During the course of the recruitment process, you will inevitably be asked to provide contact details for, on average, four to six references. Too often this exercise is not prepared for in advance. A list of former colleagues and professional acquaintances may prove useful for a cursory validation of your background, however a hastily compiled list may work to your detriment.

I have often found that the references provided by candidates are not able to provide a clear description of an individual’s professional capabilities and competencies. This is especially noticeable when I receive a list of friends who work at what would be considered the same professional level as the person under consideration.

Understandably there can be a reluctance to let your current employer know that you are being interviewed. However, it is very important to present references who were your supervisor or perhaps other senior executives who were your internal clients at current or previous employers. These people should be ones with whom you regularly interacted and who can comment on your soft skills.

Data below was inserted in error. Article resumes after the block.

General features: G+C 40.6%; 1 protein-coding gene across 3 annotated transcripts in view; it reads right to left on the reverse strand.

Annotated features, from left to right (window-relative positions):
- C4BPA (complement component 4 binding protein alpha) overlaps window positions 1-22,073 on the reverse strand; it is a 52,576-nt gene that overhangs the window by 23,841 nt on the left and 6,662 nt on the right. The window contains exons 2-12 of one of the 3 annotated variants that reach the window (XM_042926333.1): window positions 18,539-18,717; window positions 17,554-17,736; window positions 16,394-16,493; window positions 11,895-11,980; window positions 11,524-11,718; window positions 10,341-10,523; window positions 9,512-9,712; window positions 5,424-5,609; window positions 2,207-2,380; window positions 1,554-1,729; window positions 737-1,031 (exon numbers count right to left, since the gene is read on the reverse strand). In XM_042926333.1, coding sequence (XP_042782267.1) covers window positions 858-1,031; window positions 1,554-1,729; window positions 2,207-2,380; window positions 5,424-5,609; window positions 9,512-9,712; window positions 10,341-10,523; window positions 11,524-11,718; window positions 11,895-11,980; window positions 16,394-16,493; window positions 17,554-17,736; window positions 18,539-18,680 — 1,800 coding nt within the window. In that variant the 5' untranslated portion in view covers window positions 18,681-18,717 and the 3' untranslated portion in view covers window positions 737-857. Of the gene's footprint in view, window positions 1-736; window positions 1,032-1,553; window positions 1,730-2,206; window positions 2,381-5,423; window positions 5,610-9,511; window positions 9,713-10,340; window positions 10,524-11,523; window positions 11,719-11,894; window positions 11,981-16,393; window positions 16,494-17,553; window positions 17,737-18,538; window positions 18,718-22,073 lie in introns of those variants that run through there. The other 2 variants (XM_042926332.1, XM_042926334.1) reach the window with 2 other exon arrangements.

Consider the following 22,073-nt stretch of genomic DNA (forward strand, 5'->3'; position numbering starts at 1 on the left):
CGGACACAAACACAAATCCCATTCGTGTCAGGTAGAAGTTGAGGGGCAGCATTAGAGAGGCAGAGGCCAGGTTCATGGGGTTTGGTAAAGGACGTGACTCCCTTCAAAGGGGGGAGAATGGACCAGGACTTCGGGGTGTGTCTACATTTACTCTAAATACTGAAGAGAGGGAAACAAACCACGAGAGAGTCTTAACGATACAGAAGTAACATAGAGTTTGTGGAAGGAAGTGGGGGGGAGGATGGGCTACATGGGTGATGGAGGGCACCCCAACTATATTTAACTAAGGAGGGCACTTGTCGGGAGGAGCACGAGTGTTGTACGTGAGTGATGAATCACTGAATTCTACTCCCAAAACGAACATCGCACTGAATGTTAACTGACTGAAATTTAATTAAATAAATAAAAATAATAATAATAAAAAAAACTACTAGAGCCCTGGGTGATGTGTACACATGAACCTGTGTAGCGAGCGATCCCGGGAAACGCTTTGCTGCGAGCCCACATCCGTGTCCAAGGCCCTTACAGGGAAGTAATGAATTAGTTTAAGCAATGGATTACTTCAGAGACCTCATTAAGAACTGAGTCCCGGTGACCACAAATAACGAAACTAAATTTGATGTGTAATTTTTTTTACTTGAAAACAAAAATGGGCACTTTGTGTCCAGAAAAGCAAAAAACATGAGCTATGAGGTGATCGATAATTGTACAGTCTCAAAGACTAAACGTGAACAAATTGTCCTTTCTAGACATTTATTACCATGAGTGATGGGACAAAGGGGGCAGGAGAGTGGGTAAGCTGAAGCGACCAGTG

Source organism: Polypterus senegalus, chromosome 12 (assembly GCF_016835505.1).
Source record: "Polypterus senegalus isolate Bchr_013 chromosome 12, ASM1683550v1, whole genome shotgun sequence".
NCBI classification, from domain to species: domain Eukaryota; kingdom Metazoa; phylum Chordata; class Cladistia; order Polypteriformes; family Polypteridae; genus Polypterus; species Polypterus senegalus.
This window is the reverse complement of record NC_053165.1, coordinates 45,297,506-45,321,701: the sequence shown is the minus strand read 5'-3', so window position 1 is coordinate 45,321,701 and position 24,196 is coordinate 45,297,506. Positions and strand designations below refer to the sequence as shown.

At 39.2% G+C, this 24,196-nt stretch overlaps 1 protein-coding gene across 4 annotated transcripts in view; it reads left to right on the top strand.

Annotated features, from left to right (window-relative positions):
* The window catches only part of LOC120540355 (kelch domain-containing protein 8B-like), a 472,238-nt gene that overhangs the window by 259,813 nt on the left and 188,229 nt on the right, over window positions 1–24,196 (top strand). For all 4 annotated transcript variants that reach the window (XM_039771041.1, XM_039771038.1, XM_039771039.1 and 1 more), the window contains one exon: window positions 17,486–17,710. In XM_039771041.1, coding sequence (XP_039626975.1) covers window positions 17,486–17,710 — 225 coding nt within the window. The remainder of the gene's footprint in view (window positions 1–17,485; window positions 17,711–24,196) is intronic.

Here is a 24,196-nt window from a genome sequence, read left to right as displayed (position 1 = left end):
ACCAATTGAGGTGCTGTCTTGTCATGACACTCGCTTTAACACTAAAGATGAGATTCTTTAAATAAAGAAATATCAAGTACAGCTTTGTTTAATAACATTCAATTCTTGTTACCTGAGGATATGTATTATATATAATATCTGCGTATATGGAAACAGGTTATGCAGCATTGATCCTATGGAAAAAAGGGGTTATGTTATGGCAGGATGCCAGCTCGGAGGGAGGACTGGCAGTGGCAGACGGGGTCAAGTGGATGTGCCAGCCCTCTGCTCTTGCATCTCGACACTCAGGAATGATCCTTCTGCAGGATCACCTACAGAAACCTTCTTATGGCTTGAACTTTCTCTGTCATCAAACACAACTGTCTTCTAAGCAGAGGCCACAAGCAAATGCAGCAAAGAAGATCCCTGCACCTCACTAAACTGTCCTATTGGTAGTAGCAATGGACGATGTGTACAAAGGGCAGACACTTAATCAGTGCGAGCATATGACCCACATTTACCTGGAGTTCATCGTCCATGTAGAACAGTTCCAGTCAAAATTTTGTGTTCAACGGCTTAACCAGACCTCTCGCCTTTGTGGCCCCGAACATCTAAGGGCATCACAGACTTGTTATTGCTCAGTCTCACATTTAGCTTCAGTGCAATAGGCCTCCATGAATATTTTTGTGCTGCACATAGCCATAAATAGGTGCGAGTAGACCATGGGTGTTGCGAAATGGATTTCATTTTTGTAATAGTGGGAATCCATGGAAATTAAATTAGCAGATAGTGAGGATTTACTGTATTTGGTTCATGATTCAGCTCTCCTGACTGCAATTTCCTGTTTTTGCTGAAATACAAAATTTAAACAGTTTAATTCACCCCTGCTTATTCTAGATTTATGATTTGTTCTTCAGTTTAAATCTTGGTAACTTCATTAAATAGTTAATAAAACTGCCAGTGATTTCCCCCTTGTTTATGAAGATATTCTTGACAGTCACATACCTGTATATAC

Don’t rule out including subordinates and other individuals who work outside the security function. This is important because it is an indicator of the management level at which you operate and the relationships you’ve built.

When speaking with a reference, we will often share the position description with them in advance. This gives them an opportunity to reflect on their analysis of someone’s suitability for the specific role. You can take that same initiative and send a copy of the job outline in advance to your references so they are prepared to answer the questions we’re likely to ask.

What should you take into consideration when selecting your references? They should know you well enough to provide information about and comments on:

  • Nature and length of their relationship to you.

  • Position(s) you held.

  • Do they really understand what you do or did in the role beyond your job title?

  • Quality of your work.

  • Leadership and managerial skills.

  • Your technical/operational skills.

  • Oral/written communication skills.

  • Decision-making abilities.

  • Professional conduct.

  • Strengths and weaknesses.

  • Interpersonal competencies across different levels.

  • Budgeting and financial management.

One of the final questions that is often asked of references is “Would you hire the candidate to be on your team,” or perhaps, “Would you work with or for this candidate?”

The choice of references is not a pro forma exercise and should not be taken lightly. Selecting the wrong ones will have a major impact on whether you’re chosen for positions. Choose references carefully, check with them ahead of time, have their current contact details and stay in regular touch with them to keep them informed of your job search progress.